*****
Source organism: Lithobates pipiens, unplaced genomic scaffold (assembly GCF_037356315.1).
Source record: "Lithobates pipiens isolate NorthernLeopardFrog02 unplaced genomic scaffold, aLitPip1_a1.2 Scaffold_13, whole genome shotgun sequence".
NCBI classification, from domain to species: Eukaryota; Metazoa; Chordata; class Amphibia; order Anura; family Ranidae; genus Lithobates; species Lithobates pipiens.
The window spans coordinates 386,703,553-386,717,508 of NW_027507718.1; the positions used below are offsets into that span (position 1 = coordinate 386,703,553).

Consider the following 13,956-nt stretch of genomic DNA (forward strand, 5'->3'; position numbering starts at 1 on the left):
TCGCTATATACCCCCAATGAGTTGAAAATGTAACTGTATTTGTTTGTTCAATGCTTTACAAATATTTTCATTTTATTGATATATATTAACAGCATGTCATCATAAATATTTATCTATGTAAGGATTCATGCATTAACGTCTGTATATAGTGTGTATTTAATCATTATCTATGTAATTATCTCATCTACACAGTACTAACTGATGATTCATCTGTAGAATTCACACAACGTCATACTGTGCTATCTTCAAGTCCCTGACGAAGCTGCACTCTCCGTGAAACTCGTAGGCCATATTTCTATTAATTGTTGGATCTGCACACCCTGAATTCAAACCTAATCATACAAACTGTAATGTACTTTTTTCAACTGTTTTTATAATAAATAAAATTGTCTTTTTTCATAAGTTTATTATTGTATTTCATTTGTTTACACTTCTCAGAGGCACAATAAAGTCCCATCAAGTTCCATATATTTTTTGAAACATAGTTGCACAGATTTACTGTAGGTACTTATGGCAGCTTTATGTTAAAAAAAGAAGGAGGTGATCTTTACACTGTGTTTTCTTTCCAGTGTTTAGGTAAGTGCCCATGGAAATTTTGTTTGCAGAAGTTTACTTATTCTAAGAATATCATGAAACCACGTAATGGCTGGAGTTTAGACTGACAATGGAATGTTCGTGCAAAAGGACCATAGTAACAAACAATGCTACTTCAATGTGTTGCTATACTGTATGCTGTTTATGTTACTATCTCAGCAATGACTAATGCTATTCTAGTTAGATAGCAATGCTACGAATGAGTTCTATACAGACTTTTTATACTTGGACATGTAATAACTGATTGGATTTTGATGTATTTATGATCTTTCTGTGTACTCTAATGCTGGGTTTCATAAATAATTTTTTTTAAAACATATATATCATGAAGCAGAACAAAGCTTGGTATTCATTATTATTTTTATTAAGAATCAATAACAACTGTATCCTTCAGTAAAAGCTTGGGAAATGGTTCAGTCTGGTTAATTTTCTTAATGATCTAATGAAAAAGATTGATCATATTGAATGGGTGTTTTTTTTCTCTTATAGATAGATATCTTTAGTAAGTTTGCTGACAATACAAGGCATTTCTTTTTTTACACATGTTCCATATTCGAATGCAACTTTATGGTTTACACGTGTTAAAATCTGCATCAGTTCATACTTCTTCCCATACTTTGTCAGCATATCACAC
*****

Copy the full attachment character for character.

Source organism: Lithobates pipiens, unplaced genomic scaffold (assembly GCF_037356315.1).
Source record: "Lithobates pipiens isolate NorthernLeopardFrog02 unplaced genomic scaffold, aLitPip1_a1.2 Scaffold_13, whole genome shotgun sequence".
NCBI classification, from domain to species: Eukaryota; Metazoa; Chordata; class Amphibia; order Anura; family Ranidae; genus Lithobates; species Lithobates pipiens.
The window spans coordinates 386,703,553-386,717,508 of NW_027507718.1; the positions used below are offsets into that span (position 1 = coordinate 386,703,553).

Consider the following 13,956-nt stretch of genomic DNA (forward strand, 5'->3'; position numbering starts at 1 on the left):
TCGCTATATACCCCCAATGAGTTGAAAATGTAACTGTATTTGTTTGTTCAATGCTTTACAAATATTTTCATTTTATTGATATATATTAACAGCATGTCATCATAAATATTTATCTATGTAAGGATTCATGCATTAACGTCTGTATATAGTGTGTATTTAATCATTATCTATGTAATTATCTCATCTACACAGTACTAACTGATGATTCATCTGTAGAATTCACACAACGTCATACTGTGCTATCTTCAAGTCCCTGACGAAGCTGCACTCTCCGTGAAACTCGTAGGCCATATTTCTATTAATTGTTGGATCTGCACACCCTGAATTCAAACCTAATCATACAAACTGTAATGTACTTTTTTCAACTGTTTTTATAATAAATAAAATTGTCTTTTTTCATAAGTTTATTATTGTATTTCATTTGTTTACACTTCTCAGAGGCACAATAAAGTCCCATCAAGTTCCATATATTTTTTGAAACATAGTTGCACAGATTTACTGTAGGTACTTATGGCAGCTTTATGTTAAAAAAAGAAGGAGGTGATCTTTACACTGTGTTTTCTTTCCAGTGTTTAGGTAAGTGCCCATGGAAATTTTGTTTGCAGAAGTTTACTTATTCTAAGAATATCATGAAACCACGTAATGGCTGGAGTTTAGACTGACAATGGAATGTTCGTGCAAAAGGACCATAGTAACAAACAATGCTACTTCAATGTGTTGCTATACTGTATGCTGTTTATGTTACTATCTCAGCAATGACTAATGCTATTCTAGTTAGATAGCAATGCTACGAATGAGTTCTATACAGACTTTTTATACTTGGACATGTAATAACTGATTGGATTTTGATGTATTTATGATCTTTCTGTGTACTCTAATGCTGGGTTTCATAAATAATTTTTTTTAAAACATATATATCATGAAGCAGAACAAAGCTTGGTATTCATTATTATTTTTATTAAGAATCAATAACAACTGTATCCTTCAGTAAAAGCTTGGGAAATGGTTCAGTCTGGTTAATTTTCTTAATGATCTAATGAAAAAGATTGATCATATTGAATGGGTGTTTTTTTTCTCTTATAGATAGATATCTTTAGTAAGTTTGCTGACAATACAAGGCATTTCTTTTTTTACACATGTTCCATATTCGAATGCAACTTTATGGTTTACACGTGTTAAAATCTGCATCAGTTCATACTTCTTCCCATACTTTGTCAGCATATCACAC